Singer-turned-left-wing-luvvy Charlotte Church has claimed that she would be “absolutely fine” with paying a 70 per cent tax rate if it meant better public services. Her position appears to have shifted somewhat over the years, as in 2003 she was publicly indignant at the thought of paying a mere 40 per cent.
Church, 29, shot to fame as a child singer, making millions from her classical music compilations singing traditional hymns and arias. But like many celebrities before her, she has since jumped on the liberal bandwagon, most recently by protesting against the democratic election of the Conservative government, whom she described as “the bogey men”.
Yesterday she appeared at a press conference to confirm her support for an anti-austerity march planned for later this month, where she made her comments on tax rates, saying:
“I have paid all my taxes since I was 12-years-old and I would be totally happy it if was raised to 60 per cent or 70 per cent. I would not move away, I would not have an offshore account.
“That would be totally fine for better infrastructure and public services, and more of the Scandinavian model which I see as far more progressive, than we currently are.
“I would be absolutely fine with that.”
Yet in 2003, while hosting the popular comedy news quiz Have I Got News For You, Church, then aged 17, appeared to be aghast at the prospect of paying a 40 per cent rate on her earnings.
Quizzed by the show’s resident team members Ian Hyslop and Paul Merton on her earnings, which she was due to gain some access to, Church denied that she was then worth £16 million, telling Hyslop “You read too many papers.”
“It’s nowhere near as much as that! I have to pay 40 per cent tax and everything”
Hyslop replied sardonically: “Oh you’re kidding!”
To which Church retorted: “I can’t vote! So why should I pay a government who I don’t necessarily support 40 per cent?”
Hyslop replied: “I think it’s to do with schools and hospitals and public services.”
The government at the time was Labour, presided over by Tony Blair. Miss Church has revealed that she voted for Labour in the 2015 election, but has since switched allegiance to the Green Party, which ran on a highly redistributive manifesto.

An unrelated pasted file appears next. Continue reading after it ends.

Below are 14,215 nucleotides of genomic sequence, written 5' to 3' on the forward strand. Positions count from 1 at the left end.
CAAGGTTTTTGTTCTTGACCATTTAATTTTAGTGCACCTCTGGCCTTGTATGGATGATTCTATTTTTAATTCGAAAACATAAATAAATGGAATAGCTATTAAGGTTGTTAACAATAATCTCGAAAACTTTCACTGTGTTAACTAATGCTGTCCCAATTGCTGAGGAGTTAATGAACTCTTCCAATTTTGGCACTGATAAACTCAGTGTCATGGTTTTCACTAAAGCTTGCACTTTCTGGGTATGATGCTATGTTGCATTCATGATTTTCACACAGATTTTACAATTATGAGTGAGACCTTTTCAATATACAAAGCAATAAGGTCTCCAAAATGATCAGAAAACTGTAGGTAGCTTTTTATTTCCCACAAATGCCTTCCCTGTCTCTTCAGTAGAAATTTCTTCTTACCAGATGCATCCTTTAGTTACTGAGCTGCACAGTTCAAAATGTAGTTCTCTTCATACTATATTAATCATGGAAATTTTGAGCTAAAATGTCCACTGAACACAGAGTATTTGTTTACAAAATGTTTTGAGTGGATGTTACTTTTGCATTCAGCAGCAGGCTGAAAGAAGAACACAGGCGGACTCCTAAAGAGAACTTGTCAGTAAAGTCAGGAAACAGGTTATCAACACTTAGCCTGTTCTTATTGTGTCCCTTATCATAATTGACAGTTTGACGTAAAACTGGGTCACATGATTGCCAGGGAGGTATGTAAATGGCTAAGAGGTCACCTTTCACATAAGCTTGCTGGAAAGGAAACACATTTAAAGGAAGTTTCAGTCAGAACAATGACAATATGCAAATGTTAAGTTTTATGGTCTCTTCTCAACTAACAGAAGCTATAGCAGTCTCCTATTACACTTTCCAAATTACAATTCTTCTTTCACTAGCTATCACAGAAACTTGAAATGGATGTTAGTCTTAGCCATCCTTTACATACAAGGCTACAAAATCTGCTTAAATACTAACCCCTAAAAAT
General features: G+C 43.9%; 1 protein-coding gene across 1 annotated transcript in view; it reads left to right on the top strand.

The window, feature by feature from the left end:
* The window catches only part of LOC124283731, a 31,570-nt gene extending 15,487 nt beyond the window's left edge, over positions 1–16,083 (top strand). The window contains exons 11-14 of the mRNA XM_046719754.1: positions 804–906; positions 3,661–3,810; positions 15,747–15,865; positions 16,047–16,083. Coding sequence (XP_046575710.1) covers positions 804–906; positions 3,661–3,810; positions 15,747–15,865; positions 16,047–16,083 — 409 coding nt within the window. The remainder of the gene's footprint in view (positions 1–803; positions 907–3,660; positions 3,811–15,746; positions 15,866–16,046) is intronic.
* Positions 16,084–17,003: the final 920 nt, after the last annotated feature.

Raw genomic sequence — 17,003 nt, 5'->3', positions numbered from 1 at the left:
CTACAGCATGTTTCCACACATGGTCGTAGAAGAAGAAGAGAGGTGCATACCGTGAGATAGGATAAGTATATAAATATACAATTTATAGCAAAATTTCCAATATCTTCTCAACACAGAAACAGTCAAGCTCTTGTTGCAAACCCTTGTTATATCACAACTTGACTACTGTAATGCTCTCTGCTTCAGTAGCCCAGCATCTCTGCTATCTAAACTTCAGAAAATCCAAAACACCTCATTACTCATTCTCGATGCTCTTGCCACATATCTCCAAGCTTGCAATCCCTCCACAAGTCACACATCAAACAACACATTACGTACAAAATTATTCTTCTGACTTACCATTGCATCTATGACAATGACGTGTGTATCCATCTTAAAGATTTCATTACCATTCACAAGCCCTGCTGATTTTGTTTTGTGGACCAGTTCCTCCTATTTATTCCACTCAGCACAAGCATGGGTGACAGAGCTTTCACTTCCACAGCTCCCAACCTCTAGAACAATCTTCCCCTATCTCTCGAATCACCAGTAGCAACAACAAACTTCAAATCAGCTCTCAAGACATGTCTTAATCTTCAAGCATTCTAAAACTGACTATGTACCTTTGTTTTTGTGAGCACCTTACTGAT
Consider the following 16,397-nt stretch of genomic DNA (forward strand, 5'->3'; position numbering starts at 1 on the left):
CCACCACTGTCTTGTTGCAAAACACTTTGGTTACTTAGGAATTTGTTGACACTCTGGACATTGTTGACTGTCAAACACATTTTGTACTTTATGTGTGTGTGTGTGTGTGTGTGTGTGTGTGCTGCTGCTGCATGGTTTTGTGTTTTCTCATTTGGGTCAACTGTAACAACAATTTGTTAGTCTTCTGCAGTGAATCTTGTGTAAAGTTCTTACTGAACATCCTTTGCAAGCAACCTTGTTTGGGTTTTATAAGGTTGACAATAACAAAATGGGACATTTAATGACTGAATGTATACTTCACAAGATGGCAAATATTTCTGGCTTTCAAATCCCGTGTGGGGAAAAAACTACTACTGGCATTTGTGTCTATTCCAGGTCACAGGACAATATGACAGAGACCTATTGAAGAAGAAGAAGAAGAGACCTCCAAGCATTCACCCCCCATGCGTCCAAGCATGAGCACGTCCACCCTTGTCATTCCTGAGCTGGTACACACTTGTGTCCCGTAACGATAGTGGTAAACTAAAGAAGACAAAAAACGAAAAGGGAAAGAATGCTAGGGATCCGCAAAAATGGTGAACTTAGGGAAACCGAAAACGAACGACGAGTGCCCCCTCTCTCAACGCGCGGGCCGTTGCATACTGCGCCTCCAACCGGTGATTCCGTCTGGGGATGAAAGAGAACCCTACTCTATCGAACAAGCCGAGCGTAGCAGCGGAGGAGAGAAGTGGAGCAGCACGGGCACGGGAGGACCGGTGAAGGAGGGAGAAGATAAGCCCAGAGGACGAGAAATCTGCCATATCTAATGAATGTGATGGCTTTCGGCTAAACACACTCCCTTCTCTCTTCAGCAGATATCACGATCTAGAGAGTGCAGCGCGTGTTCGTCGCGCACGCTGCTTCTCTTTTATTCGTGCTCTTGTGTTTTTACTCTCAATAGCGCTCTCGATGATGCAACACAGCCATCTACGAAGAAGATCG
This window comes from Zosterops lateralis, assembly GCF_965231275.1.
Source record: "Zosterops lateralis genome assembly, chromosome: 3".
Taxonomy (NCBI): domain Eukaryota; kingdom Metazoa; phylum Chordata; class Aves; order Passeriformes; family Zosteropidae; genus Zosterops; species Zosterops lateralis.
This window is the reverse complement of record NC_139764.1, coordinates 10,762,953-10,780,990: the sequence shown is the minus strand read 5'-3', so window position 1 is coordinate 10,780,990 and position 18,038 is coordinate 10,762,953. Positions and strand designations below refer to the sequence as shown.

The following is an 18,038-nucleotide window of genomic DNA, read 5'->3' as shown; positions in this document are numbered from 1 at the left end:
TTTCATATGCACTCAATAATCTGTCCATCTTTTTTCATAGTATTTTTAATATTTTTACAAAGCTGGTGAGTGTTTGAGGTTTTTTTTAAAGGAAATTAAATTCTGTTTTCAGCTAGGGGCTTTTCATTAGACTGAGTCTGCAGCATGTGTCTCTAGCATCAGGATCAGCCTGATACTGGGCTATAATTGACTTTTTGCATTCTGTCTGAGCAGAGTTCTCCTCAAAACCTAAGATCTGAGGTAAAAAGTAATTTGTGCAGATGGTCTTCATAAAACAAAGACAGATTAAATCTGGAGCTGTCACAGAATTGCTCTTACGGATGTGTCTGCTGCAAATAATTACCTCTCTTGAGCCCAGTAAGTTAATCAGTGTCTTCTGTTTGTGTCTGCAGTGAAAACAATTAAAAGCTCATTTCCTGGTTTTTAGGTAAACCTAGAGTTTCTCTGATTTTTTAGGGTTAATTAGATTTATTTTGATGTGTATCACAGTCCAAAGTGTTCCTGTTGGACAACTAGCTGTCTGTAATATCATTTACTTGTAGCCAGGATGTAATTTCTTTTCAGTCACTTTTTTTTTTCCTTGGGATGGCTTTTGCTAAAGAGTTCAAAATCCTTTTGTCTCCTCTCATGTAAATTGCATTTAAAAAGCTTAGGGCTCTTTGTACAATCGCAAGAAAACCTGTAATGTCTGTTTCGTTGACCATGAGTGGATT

Perhaps Miss Church fears one day having to rely on the state to get by, as last year she admitted that she will have to work for the rest of her life to sustain her lifestyle. At one stage the Welsh songstress was reputed to have amassed a fortune of £25m, but accounts filed for her company in June 2014 showed that she had just £3m left to her, after blowing the lot on expensive vacations and designer clothes.
“I will have to work for the rest of my life. I can’t just sit back. Not only because I’d be totally torn to [retire], but because I have to,” she told the BBC. According to the Telegraph, she also admitted to having been investigated a number of times by HM Revenue and Customs (HMRC) thanks to media speculation over her fortune, saying: “I’ve been getting investigated by the taxman year on year because the papers keep on printing I’m worth £9m, £11m, £22m, £25m. So the taxman’s looking in my accounts saying where are you hiding all this money then? I’m like, ‘There isn’t that. It’s a lie.'”
Today the entertainer has been coming under fire for her comments, with many pointing out that if she is so minded she can simply write a cheque to HMRC donating a larger portion of her earnings to the state. She has taken to Twitter to hit back at her critics, modestly saying that she doubts her example would be followed by many other high net worth individuals (h/t Guido)
I’m disappointed at the vitriol directed my way, if I gave 70% of my earnings to HMRC voluntarily, not only would it not last long as our…
— Charlotte Church (@charlottechurch) June 4, 2015
Public services cost 100s of billions to fund but I doubt it would encourage the richest in this country to get a conscience and follow suit — Charlotte Church (@charlottechurch) June 4, 2015